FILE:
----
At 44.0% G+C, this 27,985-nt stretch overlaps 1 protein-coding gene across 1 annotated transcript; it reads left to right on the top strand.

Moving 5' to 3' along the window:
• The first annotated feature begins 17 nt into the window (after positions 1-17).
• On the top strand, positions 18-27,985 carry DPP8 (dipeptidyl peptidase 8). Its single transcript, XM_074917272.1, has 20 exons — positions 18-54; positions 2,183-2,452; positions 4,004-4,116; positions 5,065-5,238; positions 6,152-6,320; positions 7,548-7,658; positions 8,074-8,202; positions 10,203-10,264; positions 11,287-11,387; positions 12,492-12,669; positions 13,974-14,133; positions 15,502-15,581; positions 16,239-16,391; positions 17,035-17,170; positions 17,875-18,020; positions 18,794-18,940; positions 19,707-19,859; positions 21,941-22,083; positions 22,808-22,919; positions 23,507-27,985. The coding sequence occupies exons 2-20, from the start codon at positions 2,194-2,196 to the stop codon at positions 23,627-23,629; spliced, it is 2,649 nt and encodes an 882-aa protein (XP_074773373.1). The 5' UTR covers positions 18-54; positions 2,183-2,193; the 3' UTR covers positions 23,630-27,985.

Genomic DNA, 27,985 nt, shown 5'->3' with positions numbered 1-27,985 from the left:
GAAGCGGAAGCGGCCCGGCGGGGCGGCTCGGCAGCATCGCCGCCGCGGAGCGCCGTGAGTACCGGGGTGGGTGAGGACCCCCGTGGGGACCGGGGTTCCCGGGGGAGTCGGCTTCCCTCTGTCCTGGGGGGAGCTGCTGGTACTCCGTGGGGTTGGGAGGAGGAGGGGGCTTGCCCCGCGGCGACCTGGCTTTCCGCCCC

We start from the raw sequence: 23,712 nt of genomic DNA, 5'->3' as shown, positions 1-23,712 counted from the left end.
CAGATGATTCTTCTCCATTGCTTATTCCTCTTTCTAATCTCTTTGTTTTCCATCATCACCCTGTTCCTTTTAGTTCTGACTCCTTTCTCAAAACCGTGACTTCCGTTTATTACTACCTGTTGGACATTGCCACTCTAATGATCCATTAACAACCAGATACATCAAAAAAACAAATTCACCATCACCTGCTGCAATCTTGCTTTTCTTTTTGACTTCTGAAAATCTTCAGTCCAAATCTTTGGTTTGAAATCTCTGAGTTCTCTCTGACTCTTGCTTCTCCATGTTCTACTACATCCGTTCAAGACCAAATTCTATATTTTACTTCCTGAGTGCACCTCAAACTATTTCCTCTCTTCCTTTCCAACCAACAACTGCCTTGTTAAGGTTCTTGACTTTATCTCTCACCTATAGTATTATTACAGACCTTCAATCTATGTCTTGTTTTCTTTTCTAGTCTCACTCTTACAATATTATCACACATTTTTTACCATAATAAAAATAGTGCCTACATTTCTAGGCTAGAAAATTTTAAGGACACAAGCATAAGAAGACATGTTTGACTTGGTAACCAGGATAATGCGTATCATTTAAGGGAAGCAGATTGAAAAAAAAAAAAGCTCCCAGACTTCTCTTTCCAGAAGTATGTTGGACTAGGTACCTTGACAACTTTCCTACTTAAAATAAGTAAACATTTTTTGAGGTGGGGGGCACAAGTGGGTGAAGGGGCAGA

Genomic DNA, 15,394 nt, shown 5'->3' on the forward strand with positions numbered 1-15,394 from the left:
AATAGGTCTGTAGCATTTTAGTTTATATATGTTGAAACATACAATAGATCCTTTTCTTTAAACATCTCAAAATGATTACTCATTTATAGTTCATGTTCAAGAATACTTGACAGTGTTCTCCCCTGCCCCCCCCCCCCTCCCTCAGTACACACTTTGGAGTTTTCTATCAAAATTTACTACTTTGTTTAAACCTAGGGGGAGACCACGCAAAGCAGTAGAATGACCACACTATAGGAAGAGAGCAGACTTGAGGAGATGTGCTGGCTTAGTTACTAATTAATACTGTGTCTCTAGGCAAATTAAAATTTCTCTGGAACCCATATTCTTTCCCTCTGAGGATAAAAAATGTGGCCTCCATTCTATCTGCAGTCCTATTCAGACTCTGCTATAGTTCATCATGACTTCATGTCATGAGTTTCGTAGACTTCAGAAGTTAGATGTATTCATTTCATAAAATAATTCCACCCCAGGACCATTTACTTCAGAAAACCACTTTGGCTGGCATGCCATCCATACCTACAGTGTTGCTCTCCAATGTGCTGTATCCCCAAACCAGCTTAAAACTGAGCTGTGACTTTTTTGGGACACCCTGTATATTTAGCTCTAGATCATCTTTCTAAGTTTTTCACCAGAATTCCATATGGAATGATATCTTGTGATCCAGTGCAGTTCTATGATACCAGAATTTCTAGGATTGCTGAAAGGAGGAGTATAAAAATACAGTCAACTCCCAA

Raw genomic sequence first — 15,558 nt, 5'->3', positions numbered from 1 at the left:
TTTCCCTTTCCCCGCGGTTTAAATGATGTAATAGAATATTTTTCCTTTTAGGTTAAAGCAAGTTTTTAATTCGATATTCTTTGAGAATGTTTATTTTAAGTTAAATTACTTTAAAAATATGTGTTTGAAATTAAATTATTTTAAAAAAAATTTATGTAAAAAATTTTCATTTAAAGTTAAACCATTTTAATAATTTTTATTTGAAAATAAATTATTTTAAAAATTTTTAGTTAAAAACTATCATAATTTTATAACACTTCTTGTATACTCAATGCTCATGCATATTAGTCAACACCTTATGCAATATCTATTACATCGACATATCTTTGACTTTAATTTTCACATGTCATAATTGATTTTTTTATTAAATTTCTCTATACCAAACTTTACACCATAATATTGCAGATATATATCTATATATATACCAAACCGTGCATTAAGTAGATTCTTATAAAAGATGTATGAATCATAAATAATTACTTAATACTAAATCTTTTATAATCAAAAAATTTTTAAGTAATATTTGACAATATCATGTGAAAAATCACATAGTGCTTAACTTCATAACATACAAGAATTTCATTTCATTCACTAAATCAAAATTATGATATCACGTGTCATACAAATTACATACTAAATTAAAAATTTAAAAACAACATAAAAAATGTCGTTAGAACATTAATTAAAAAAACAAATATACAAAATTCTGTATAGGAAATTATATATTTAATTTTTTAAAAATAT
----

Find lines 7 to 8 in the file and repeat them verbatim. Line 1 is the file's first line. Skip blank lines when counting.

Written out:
We start from the raw sequence: 23,712 nt of genomic DNA, 5'->3' as shown, positions 1-23,712 counted from the left end.
CAGATGATTCTTCTCCATTGCTTATTCCTCTTTCTAATCTCTTTGTTTTCCATCATCACCCTGTTCCTTTTAGTTCTGACTCCTTTCTCAAAACCGTGACTTCCGTTTATTACTACCTGTTGGACATTGCCACTCTAATGATCCATTAACAACCAGATACATCAAAAAAACAAATTCACCATCACCTGCTGCAATCTTGCTTTTCTTTTTGACTTCTGAAAATCTTCAGTCCAAATCTTTGGTTTGAAATCTCTGAGTTCTCTCTGACTCTTGCTTCTCCATGTTCTACTACATCCGTTCAAGACCAAATTCTATATTTTACTTCCTGAGTGCACCTCAAACTATTTCCTCTCTTCCTTTCCAACCAACAACTGCCTTGTTAAGGTTCTTGACTTTATCTCTCACCTATAGTATTATTACAGACCTTCAATCTATGTCTTGTTTTCTTTTCTAGTCTCACTCTTACAATATTATCACACATTTTTTACCATAATAAAAATAGTGCCTACATTTCTAGGCTAGAAAATTTTAAGGACACAAGCATAAGAAGACATGTTTGACTTGGTAACCAGGATAATGCGTATCATTTAAGGGAAGCAGATTGAAAAAAAAAAAAGCTCCCAGACTTCTCTTTCCAGAAGTATGTTGGACTAGGTACCTTGACAACTTTCCTACTTAAAATAAGTAAACATTTTTTGAGGTGGGGGGCACAAGTGGGTGAAGGGGCAGA